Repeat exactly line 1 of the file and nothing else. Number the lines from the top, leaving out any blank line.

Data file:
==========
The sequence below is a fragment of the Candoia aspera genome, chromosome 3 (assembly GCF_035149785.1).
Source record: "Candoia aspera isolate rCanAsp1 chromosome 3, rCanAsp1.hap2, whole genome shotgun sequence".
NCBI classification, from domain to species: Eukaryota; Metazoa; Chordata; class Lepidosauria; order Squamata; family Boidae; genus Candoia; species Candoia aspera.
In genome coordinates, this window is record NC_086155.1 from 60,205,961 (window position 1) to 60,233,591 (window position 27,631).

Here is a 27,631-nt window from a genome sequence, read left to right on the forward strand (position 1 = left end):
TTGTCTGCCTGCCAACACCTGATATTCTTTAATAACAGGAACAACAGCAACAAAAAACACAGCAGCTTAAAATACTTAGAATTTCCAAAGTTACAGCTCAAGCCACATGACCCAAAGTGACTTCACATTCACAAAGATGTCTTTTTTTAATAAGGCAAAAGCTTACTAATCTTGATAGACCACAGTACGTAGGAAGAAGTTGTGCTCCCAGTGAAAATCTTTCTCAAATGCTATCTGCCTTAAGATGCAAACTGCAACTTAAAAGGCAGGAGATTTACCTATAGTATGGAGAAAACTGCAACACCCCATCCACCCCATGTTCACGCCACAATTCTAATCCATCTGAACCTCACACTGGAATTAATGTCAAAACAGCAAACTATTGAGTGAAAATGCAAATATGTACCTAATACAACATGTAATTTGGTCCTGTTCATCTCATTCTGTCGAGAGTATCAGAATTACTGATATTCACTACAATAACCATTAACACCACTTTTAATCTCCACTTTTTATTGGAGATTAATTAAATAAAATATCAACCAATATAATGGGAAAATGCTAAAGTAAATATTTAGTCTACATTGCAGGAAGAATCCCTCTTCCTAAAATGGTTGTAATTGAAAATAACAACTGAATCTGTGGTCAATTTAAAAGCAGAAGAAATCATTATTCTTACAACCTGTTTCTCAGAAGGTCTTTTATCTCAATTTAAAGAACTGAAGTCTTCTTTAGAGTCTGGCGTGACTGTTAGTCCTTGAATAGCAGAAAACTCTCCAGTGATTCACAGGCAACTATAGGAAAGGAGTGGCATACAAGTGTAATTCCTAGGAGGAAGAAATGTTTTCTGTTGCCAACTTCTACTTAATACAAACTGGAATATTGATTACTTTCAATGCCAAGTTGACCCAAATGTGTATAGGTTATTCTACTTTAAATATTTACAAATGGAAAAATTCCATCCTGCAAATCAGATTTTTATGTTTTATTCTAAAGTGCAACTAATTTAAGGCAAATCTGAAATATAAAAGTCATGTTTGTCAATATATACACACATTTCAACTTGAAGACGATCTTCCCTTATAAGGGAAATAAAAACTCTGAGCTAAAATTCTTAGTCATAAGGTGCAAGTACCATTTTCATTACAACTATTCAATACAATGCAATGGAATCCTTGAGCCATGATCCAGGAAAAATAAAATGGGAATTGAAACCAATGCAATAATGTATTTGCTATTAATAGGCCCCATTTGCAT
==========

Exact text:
The sequence below is a fragment of the Candoia aspera genome, chromosome 3 (assembly GCF_035149785.1).